Tag Archives: educational alternatives

Critical Pedagogy: One of Many Educational Paths

I was introduced to the educational path known as “Critical Pedagogy” by my fellow Alternative Education Resource Organization member John Harris Loflin, an activist for educational alternatives, particularly for urban, at-risk minority communities. John argues persuasively that a mostly white, privileged, middle-class alternative education movement would be benefited by finding common ground and allying with efforts in urban minority communities to challenge the conventional approach to schooling in those communities. The focus of that challenge is a curriculum, plus methods for teaching and learning known as “Critical Pedagogy”, that is designed to deconstruct the inferior position of the minority community relative to the dominant culture and identify ways to take action to change that power differential.

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An Argument for Many Paths

This is a piece I wrote for Alternative Education Resource Organization magazine last fall that I realized I had never shared on my blog. From my experience with Unitarian-Universalist principles and world-view, there is an argument made that it is important to acknowledge that there are many valid spiritual paths in the world that should be honored inclusively. In this piece, I have applied that idea of “Many Paths” to youth development and education….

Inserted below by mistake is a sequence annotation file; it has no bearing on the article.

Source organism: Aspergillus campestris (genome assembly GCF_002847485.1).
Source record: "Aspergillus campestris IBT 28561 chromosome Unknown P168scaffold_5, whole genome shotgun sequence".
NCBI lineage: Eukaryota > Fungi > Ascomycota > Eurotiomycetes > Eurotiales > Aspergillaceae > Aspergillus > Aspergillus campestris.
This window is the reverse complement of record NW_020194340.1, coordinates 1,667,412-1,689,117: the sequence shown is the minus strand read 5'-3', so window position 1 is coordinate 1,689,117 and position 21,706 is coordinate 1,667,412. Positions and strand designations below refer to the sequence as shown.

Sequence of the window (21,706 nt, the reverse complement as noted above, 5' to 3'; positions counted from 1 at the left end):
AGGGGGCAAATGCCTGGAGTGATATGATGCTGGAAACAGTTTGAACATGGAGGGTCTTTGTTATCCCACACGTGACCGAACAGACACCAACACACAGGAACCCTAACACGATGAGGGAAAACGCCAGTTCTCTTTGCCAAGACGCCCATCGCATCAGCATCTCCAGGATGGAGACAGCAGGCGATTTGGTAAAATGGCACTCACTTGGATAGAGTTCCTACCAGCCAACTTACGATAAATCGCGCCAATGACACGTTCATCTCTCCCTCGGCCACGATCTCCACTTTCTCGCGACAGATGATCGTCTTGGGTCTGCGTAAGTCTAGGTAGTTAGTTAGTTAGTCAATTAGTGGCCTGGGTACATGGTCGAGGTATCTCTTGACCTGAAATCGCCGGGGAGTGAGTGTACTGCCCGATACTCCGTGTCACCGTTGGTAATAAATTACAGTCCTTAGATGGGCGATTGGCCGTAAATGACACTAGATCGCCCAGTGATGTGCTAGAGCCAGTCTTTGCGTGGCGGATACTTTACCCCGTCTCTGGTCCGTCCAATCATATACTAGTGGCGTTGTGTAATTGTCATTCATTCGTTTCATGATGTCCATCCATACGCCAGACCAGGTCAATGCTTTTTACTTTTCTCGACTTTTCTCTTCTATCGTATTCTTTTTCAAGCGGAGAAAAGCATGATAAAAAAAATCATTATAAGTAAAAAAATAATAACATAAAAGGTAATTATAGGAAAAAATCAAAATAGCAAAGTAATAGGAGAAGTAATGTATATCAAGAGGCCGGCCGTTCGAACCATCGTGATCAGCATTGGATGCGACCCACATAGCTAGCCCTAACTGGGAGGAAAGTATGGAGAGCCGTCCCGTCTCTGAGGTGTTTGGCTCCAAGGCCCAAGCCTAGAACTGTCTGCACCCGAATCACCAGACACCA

From our son Eric’s experience, the experience of many other families and youth we know or have read about, and the sobering statistic that up to 50% of our youth in our big city public school districts (including our son Eric) are not graduating from high school, I have come to the conclusion that the ubiquitous, “one size fits all” conventional instructional school does not, and cannot work for every youth, no matter how fully it is funded or how much it is “reformed”. Yet I have talked to plenty of youth who go to conventional schools, do very well, and enjoy going to school each day. I have attended John Lofton’s excellent workshops at AERO conferences where he makes a compelling case that many people in the African-American community believe strongly in the conventional instructional school, if fairly resourced, to be the best shot for their youth to have a chance to succeed. Continue reading →